A team of California-based researchers released in September the results of a study they say has succeeded in determining what was fueling deadly US wildfires—at least those in the Sierra Madre mountains—once the fires had ignited. Although the study’s authors acknowledge the role that climate change plays in increasing wildfire intensity, they suggest that two other culprits are mostly to blame.
The first is the actual fuel itself: large trees whose particles were found in the team’s smoke specimens. The second culprit is the forest management practice that allows the accumulation and preservation of larger trees, as well as thick underbrush kindling.
The researchers say their unique method of using a “ground-based mobile laboratory” at the site of the KNP Complex Fire (2021) helped them study the key fuel source that kept the wildfires blazing.
The research team onsite in the mobile lab measured concentrations of “fine airborne PM (PM2.5)” during a 26-hour sampling period on October 2–3, 2021, amid ongoing fires from their outset of September 9. Based on their results, they were able to estimate that the mean age of fuels burned in the KNP Complex Fire was 40 years, with “a range of 29–57 years.”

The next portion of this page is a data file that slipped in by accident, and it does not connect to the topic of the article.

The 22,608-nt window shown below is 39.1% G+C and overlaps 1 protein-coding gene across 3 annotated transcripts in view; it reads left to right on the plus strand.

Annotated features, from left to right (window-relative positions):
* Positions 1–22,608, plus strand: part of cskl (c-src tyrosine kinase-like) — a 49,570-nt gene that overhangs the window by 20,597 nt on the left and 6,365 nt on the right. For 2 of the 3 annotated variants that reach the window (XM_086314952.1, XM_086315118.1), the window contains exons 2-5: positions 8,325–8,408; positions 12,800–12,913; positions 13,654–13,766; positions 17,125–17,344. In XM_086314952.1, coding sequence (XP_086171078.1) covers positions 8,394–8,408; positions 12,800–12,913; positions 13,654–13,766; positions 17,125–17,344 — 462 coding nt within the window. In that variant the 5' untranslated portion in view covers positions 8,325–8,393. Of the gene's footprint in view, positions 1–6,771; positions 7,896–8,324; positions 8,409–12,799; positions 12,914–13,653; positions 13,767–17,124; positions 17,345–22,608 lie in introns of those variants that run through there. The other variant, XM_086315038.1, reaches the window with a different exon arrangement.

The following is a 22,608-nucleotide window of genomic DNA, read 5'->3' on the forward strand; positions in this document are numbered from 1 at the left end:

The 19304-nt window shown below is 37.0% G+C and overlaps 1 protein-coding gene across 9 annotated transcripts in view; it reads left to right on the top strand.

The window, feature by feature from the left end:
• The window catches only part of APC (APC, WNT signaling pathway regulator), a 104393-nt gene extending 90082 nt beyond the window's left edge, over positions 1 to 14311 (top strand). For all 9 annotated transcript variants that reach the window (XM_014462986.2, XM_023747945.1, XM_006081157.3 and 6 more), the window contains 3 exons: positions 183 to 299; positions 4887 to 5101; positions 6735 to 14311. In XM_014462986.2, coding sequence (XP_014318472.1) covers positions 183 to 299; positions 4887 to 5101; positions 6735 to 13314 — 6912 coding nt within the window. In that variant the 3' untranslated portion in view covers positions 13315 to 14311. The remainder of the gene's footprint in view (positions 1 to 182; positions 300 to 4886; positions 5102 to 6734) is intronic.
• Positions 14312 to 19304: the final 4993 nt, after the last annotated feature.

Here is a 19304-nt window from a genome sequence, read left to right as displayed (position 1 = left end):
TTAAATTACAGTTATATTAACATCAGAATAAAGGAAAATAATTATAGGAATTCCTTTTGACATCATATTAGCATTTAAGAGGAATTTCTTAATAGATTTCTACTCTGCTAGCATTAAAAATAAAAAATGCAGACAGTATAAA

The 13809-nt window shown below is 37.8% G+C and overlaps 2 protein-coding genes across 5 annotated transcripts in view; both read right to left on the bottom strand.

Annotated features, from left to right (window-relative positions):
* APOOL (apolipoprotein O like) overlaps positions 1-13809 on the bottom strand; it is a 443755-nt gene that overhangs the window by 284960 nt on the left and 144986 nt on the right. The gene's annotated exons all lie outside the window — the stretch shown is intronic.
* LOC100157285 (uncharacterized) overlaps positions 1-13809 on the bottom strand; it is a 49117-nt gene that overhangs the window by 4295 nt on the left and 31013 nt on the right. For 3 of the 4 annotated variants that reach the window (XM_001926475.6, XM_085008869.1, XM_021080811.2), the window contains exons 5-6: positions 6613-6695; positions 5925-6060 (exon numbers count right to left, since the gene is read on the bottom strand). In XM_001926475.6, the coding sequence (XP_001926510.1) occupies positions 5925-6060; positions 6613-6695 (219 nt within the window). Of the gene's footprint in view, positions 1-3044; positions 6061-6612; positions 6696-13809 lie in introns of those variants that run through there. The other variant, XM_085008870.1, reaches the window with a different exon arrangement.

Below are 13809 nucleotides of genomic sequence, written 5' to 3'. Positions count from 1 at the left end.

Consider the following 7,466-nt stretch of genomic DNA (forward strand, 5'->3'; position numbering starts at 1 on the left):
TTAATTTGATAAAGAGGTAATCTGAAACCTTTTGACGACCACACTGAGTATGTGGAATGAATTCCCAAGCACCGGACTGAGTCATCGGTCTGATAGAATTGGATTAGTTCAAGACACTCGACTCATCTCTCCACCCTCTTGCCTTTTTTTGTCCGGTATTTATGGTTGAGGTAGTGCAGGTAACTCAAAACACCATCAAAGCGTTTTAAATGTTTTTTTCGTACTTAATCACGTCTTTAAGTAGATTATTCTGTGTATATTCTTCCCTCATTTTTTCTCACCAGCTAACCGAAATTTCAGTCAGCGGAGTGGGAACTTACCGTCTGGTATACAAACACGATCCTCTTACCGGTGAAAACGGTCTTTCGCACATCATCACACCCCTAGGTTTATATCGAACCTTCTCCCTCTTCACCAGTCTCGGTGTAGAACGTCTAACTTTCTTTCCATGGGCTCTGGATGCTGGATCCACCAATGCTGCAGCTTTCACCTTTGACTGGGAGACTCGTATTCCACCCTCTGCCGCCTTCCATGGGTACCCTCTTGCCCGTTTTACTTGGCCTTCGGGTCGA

The authors concluded that their study provides “evidence for emissions originating from woody biomass, larger-diameter fine fuels, and coarse woody debris that have accumulated over multiple decades.” This, they added, matches independent field observations indicating that high fire intensity contributed to widespread death among giant sequoia trees, a revered species within the zone of the KNP Complex Fire (see image above).
Not only did the team succeed in identifying important wildfire fuel sources in the region, but with the employment of prescribed fires in California already planned in the next ten years (to reduce wildfire impacts), they think their unique measurement methodology can potentially provide “regionally integrated estimates” of the effectiveness of future fuel treatment programs.